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Booroolong frog not croaking on our watch

A joint monitoring program has shown a healthy Booroolong frog (Litoria booroolongensis) population in Essington State Forest near Oberon. Forestry Corporation of NSW, Hume Forests, Central Tablelands Local Land Services and the Office of Environment and Heritage are all working together to protect this endangered species in streams running through Oberon plantation forests. Source: Timberbiz

The project is improving the Booroolong frog’s habitat through targeted weed and erosion control, and increasing the width of protective native vegetation buffers on streams.

The Booroolong frog is listed as endangered under both NSW and Commonwealth legislation and now occupies less than half of its original range. Disease, weeds and land degradation are all leading causes of the frog’s shrinking distribution, David Coote Office of Environment and Heritage Senior Threatened Species Officer said.

“In the late 1970s a disease called Chytridiomycosis caused by the Amphibian Chytrid Fungus wiped out many upland frog populations, including populations of Booroolong frog,” Mr Coote said.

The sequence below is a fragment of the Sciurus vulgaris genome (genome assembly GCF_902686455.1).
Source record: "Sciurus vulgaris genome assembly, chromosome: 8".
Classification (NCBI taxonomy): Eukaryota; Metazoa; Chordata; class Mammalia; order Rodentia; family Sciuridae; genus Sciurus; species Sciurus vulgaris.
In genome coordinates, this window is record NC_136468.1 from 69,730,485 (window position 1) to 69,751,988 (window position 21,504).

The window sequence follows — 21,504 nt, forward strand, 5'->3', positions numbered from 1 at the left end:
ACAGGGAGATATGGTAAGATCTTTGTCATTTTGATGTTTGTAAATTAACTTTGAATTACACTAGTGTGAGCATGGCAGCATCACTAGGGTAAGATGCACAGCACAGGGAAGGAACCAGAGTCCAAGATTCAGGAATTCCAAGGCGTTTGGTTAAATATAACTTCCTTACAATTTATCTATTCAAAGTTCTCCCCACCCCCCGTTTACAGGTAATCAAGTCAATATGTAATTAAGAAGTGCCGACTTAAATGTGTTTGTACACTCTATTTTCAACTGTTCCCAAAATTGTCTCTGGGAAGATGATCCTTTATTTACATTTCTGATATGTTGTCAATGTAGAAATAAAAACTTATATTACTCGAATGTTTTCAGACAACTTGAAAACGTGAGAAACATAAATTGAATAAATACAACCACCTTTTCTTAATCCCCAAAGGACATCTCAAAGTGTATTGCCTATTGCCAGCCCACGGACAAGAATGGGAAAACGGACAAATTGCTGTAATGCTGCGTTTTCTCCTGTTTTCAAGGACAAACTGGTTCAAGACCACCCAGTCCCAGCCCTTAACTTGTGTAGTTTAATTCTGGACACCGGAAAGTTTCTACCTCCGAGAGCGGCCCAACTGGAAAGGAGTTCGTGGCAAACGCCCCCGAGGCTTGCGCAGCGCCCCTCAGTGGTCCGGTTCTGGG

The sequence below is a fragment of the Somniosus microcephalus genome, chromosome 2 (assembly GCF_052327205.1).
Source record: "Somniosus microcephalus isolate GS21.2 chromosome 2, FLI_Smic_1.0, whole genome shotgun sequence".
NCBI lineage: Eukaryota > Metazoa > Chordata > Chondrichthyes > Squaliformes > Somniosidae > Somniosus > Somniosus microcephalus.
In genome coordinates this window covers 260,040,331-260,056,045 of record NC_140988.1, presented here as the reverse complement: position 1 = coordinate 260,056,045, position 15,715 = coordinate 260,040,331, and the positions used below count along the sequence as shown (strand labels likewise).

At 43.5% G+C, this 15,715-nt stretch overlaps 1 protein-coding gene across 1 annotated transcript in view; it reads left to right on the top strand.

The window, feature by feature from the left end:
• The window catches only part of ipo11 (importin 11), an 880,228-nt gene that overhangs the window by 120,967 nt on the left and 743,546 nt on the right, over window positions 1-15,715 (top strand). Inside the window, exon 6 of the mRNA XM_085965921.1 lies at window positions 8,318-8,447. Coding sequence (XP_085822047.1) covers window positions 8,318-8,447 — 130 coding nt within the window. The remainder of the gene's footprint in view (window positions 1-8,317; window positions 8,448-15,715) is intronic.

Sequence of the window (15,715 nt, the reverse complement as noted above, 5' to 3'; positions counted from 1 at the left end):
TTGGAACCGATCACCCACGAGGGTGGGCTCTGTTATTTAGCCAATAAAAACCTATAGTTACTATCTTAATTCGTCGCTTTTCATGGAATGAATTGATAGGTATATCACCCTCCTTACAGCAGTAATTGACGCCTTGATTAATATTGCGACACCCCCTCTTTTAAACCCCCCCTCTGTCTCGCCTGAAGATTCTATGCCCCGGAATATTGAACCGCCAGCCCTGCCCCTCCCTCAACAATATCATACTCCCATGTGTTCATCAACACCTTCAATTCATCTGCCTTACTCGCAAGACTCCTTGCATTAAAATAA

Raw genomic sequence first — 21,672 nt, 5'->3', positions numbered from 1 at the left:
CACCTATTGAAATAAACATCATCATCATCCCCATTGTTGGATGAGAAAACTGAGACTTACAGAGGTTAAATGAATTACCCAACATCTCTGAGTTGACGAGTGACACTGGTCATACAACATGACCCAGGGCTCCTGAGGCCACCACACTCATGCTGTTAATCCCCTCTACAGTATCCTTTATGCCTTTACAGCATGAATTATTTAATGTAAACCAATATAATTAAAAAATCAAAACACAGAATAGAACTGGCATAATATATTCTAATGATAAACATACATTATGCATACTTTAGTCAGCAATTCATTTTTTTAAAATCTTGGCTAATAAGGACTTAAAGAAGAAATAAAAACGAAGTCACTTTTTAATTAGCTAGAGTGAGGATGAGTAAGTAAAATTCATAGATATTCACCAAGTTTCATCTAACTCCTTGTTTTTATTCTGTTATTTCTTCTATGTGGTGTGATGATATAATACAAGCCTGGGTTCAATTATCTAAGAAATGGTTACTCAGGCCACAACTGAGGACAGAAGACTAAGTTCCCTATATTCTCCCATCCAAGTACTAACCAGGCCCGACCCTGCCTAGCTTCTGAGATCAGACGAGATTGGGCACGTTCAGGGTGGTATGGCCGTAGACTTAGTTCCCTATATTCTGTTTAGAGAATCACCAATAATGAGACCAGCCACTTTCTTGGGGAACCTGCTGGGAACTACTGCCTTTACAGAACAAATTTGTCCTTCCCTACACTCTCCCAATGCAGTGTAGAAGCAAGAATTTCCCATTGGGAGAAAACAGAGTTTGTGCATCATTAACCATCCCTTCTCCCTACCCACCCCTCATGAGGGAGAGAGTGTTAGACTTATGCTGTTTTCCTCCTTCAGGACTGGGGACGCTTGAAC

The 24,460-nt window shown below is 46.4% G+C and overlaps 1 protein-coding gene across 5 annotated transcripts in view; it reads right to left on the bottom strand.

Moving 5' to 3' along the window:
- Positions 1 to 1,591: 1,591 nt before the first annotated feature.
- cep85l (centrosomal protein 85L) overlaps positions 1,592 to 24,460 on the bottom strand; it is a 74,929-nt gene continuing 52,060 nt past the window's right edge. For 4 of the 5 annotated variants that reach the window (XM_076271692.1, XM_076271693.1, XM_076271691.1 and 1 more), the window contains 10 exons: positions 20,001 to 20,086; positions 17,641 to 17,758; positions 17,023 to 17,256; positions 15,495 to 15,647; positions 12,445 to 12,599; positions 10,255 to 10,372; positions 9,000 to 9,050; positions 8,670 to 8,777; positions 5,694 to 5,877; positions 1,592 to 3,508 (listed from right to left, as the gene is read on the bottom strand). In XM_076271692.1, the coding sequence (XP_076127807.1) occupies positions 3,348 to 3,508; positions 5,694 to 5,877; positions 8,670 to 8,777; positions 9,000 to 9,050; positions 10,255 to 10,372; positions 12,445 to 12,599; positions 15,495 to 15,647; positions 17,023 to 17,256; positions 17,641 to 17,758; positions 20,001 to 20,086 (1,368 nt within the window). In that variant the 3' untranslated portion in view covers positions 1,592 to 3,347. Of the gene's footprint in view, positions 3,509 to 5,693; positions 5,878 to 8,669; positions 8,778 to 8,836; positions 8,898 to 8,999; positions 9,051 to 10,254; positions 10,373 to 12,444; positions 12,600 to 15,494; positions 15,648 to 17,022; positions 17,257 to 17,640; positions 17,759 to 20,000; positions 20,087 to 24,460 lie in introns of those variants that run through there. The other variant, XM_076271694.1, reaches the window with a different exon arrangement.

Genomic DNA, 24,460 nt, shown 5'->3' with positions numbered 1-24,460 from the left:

“Different land use practises that diverted water, increased erosion and increased weed invasion in Booroolong streams led to local extinctions, so we are very interested in working with land managers to protect and rehabilitate the frog’s habitat.”

Forestry Corporation staff joined Office of Environment and Heritage and volunteers late last year for a series of night time surveys, Forestry Corporation’s Community Programs Coordinator, Nikki Bennetts said.

“The monitoring program is a great opportunity for Forestry staff to see the impact of the environmental protection measures they employ during harvesting and forest establishment,” Ms Bennetts said. “This will include weed and erosion control and improving native vegetation buffers on streams.”

The monitoring took place along a number of one kilometre creek transects within the Essington State Forest, revealing not only Booroolong frogs, but also a koala and greater glider. This work is part of a 10‐year NSW Government project to conserve the Booroolong frog and several other threatened stream species, funded by the Saving Our Species program through the NSW Environmental Trust.